Monday marks the 20th anniversary of the lifting of the siege of Sarajevo in memory of 29 February 1996 when Bosnia and Herzegovina's authorities officially declared an end to the siege after Bosnian Serb forces left their positions in and around the capital.
Although the war, which broke in 1992, was over with the signing of the Dayton Peace Accords at a ceremony in Paris in December 1995, Sarajevo remained under siege for the next three months until the authorities of the Bosniak-Croat Federation officially took control over villages and settlements on the outskirts of Sarajevo which had been taken by Bosnian Serb troops at the outbreak of the war.
On 29 February 1996, the Federation's police entered the municipality of Ilijas, north-east of Sarajevo, removing the blockade of the road running from Sarajevo to the central city of Zenica. This put an end to the siege that had lasted 1425 days.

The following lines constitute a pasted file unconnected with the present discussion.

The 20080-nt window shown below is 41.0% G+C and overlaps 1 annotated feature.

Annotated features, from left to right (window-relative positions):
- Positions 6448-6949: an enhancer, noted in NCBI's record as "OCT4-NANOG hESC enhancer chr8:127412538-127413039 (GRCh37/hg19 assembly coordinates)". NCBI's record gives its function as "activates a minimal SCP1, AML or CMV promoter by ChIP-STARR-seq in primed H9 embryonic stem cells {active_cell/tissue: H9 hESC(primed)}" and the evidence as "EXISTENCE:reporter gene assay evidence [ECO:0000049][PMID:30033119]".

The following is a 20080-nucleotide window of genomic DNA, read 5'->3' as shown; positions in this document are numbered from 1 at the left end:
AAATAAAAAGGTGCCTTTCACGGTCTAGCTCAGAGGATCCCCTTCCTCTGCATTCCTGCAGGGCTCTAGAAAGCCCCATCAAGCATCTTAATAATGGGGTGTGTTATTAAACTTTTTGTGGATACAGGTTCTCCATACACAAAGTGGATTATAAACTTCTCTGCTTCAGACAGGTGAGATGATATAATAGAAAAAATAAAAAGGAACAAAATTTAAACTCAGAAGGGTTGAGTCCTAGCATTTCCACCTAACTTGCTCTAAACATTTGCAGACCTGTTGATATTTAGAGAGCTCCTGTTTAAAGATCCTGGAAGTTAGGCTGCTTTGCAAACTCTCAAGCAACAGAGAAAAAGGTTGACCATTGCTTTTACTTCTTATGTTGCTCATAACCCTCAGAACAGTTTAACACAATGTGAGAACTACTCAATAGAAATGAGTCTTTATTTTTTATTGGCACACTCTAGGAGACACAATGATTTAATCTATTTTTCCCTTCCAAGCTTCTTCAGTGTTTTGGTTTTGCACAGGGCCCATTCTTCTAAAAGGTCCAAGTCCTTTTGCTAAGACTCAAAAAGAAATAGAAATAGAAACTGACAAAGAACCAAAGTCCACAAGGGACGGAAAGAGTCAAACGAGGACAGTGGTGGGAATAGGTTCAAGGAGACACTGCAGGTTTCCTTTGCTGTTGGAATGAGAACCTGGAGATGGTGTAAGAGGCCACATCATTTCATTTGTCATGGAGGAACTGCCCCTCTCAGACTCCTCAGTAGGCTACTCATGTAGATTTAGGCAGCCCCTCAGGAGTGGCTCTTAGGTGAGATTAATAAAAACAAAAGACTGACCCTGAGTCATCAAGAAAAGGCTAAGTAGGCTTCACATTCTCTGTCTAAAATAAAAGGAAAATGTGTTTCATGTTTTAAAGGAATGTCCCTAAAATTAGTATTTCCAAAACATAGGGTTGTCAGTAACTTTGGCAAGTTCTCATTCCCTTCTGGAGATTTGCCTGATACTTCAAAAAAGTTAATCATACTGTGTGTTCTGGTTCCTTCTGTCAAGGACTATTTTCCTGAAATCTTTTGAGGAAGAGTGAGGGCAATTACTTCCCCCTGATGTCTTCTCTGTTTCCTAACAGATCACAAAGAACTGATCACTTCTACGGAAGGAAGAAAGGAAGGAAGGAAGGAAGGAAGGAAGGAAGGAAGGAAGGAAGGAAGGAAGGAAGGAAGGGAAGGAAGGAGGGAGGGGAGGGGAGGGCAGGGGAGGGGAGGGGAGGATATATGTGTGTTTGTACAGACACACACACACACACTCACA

Serb paramilitaries, backed by the Yugoslav People's Army (JNA), laid siege to Sarajevo on 5 April 1992 in response to the declaration of independence of Bosnia and Herzegovina from the Yugoslav federation. The declaration was supported by over 63% of citizens in a referendum held on 29 February and 1 March 1992.
The siege of the Bosnian capital is considered to be the longest siege of a capital city in the history of modern warfare. During the siege, 14,000 residents, including 1,500 children, were killed in sniper and mortar attacks.